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Improving the Scientific Foundation for Atmosphere-Land-Ocean Simulations: Report of A Workshop models and judged largely on the merits of their perceived sophistication and their effect on model performance. Ideally, the development and testing of parameterizations would include (1) evaluations of the effect of the physical process on the weather and climate system to assess its sensitivity and demonstrate the importance of the process, (2) comparisons of the parameterized process against observations (or high-resolution simulations of it), and (3) evaluations of the effects of the parameterization on the structure and evolution of the larger-scale flow. Rigorous offline tests of parameterizations against observations often are lacking, and some researchers believe that such tests are flawed because they omit the feedbacks that the process in question would interact with as part of a large model. The lack of rigor in the development and offline testing of some key physical parameterizations was viewed by some workshop participants as being due to a combination of two influences: (1) the isolation of climate modelers from observationalists and from those involved in numerical weather prediction and (2) the pressure on climate science to produce useful predictions of global warming, which is reducing to subcritical levels the skilled man-hours dedicated to developing and implementing improved physical parameterizations. A-L-O models are a mixture of scientific exploration and application, and it is important to protect the health of both activities without letting the latter eclipse the former. The workshop during which these and a myriad of other issues were examined was a menagerie of discussions organized around six topic areas capped by an afternoon of synthesizing discussion (see Appendix D). Because of the interactive nature of the discussions, no attempts were made to attribute specific ideas to particular people. By the National Academies’ policy for this type of workshop, there are no findings or recommendations in this report. Instead it summarizes the major discussion items that arose during the workshop; it is not an edited workshop transcript. The workshop also sought to identify a limited number of key physical processes whose representation in models is regarded as problematic. Chapter 2 reviews the discussion of some parameterizations that are in need of improvement. Chapter 3 explores how parameterizations are developed and tested. Chapter 4 summarizes the workshop participants’ thoughts on cultural impediments to improving model parameterizations and ideas for alleviating these problems and improving simula-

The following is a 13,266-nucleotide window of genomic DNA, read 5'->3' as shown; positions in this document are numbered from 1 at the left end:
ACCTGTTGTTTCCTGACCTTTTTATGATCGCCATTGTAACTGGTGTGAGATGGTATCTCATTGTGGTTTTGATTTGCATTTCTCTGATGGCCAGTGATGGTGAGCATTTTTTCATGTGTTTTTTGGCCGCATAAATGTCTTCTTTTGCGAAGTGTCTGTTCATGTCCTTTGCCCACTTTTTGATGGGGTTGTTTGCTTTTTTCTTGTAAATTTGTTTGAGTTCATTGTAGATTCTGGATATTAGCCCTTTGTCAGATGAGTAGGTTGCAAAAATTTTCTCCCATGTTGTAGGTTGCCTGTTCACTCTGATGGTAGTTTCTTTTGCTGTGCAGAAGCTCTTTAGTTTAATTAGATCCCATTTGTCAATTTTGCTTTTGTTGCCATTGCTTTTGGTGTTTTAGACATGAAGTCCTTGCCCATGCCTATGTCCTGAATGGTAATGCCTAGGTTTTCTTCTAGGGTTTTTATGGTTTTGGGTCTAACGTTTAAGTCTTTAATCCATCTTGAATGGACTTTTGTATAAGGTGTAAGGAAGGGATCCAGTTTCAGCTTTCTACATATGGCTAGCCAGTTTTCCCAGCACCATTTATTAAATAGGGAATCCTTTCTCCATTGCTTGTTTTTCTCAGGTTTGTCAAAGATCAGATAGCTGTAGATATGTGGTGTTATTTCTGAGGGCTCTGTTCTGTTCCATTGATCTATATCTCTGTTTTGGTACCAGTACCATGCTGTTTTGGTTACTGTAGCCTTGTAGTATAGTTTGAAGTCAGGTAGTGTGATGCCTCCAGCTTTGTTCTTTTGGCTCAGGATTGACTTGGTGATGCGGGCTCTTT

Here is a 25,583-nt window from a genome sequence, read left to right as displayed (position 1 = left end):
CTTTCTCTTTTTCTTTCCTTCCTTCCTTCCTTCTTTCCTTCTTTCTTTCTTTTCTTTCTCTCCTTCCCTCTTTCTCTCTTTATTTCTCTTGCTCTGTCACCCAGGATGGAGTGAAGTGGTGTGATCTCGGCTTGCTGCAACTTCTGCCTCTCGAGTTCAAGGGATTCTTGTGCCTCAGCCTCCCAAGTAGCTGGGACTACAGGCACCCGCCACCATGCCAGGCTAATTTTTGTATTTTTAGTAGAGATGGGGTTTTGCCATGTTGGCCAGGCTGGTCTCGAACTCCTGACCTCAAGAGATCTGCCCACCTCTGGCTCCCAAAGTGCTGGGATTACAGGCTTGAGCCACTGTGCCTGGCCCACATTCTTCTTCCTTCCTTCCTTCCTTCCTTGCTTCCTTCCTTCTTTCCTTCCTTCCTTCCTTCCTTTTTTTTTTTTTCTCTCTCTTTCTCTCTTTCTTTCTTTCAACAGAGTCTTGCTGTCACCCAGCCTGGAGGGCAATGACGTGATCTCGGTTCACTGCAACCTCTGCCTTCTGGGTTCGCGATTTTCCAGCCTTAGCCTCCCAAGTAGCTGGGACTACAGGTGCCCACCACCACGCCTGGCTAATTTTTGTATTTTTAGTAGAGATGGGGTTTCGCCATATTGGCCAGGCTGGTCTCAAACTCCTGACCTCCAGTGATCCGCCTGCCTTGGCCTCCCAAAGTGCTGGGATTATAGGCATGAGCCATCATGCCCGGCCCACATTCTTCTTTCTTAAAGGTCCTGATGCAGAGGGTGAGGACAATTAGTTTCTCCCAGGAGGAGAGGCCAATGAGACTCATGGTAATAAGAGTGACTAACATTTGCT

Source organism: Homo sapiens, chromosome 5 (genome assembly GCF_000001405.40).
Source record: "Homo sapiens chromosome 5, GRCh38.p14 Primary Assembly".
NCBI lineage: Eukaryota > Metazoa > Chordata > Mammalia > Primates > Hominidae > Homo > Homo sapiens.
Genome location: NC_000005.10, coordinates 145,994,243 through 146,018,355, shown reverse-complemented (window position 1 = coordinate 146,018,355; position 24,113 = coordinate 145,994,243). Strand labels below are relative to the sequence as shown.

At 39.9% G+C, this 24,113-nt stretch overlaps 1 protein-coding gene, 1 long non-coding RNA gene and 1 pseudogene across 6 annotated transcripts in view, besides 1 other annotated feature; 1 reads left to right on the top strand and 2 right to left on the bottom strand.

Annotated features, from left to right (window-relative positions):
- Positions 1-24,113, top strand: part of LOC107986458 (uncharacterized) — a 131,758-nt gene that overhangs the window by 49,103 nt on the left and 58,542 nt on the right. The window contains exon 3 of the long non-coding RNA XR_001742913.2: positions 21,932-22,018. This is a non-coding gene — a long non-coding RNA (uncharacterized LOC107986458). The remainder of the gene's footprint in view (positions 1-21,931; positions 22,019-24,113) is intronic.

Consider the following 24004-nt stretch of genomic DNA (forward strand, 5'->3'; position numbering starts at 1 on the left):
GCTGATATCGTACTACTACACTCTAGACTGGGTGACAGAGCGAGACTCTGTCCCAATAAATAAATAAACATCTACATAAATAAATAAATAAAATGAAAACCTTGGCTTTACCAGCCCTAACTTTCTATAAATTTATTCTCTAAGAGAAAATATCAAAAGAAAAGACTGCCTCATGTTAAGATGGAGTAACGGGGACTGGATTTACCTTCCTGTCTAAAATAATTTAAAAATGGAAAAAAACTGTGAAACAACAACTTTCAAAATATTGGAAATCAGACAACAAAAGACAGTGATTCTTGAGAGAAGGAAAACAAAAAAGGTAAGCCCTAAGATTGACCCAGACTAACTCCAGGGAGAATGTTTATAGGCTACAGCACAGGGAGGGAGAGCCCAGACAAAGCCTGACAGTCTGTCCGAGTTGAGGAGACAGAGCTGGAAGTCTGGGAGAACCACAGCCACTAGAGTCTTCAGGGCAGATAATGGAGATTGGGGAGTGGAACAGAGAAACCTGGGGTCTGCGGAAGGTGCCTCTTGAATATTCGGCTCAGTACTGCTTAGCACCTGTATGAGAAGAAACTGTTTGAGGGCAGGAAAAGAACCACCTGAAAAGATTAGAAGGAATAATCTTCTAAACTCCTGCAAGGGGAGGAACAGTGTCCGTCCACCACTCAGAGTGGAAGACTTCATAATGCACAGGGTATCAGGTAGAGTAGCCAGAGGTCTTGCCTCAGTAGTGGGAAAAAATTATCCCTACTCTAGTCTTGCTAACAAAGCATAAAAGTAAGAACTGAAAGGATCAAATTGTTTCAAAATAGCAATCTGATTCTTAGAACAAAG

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Improving the Scientific Foundation for Atmosphere-Land-Ocean Simulations: Report of A Workshop tion of the oceans, atmosphere, and land surface. The committee’s concluding thoughts are presented in the final chapter.